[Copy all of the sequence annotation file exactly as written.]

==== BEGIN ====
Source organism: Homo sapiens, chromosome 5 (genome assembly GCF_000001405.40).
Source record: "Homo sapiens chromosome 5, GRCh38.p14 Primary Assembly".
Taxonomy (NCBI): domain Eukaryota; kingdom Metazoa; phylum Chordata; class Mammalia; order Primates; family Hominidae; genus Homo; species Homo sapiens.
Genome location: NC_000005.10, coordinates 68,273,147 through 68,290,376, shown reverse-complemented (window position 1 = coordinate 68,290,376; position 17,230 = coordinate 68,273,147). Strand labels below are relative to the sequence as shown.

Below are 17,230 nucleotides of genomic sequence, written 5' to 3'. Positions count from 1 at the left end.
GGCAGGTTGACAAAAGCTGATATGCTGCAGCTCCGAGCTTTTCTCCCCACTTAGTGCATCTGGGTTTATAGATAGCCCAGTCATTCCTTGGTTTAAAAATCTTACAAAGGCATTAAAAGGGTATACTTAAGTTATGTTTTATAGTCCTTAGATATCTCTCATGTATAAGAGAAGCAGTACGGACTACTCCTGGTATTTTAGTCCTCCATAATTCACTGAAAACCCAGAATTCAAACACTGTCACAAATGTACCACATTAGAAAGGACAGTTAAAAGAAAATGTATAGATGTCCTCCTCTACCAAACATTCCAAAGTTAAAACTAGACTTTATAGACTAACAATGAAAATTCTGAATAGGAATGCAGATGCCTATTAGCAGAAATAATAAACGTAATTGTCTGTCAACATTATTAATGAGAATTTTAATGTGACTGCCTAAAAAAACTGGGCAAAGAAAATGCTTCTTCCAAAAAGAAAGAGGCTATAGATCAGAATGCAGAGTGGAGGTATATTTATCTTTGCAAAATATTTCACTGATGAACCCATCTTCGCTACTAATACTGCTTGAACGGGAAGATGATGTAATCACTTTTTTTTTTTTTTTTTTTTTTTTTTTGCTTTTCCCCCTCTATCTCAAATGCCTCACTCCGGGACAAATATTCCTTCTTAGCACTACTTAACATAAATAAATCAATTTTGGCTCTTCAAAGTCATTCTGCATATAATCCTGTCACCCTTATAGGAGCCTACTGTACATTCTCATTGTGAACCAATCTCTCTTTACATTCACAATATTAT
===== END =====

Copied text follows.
Source organism: Homo sapiens, chromosome 5 (genome assembly GCF_000001405.40).
Source record: "Homo sapiens chromosome 5, GRCh38.p14 Primary Assembly".
Taxonomy (NCBI): domain Eukaryota; kingdom Metazoa; phylum Chordata; class Mammalia; order Primates; family Hominidae; genus Homo; species Homo sapiens.
Genome location: NC_000005.10, coordinates 68,273,147 through 68,290,376, shown reverse-complemented (window position 1 = coordinate 68,290,376; position 17,230 = coordinate 68,273,147). Strand labels below are relative to the sequence as shown.

Below are 17,230 nucleotides of genomic sequence, written 5' to 3'. Positions count from 1 at the left end.
GGCAGGTTGACAAAAGCTGATATGCTGCAGCTCCGAGCTTTTCTCCCCACTTAGTGCATCTGGGTTTATAGATAGCCCAGTCATTCCTTGGTTTAAAAATCTTACAAAGGCATTAAAAGGGTATACTTAAGTTATGTTTTATAGTCCTTAGATATCTCTCATGTATAAGAGAAGCAGTACGGACTACTCCTGGTATTTTAGTCCTCCATAATTCACTGAAAACCCAGAATTCAAACACTGTCACAAATGTACCACATTAGAAAGGACAGTTAAAAGAAAATGTATAGATGTCCTCCTCTACCAAACATTCCAAAGTTAAAACTAGACTTTATAGACTAACAATGAAAATTCTGAATAGGAATGCAGATGCCTATTAGCAGAAATAATAAACGTAATTGTCTGTCAACATTATTAATGAGAATTTTAATGTGACTGCCTAAAAAAACTGGGCAAAGAAAATGCTTCTTCCAAAAAGAAAGAGGCTATAGATCAGAATGCAGAGTGGAGGTATATTTATCTTTGCAAAATATTTCACTGATGAACCCATCTTCGCTACTAATACTGCTTGAACGGGAAGATGATGTAATCACTTTTTTTTTTTTTTTTTTTTTTTTTTTGCTTTTCCCCCTCTATCTCAAATGCCTCACTCCGGGACAAATATTCCTTCTTAGCACTACTTAACATAAATAAATCAATTTTGGCTCTTCAAAGTCATTCTGCATATAATCCTGTCACCCTTATAGGAGCCTACTGTACATTCTCATTGTGAACCAATCTCTCTTTACATTCACAATATTAT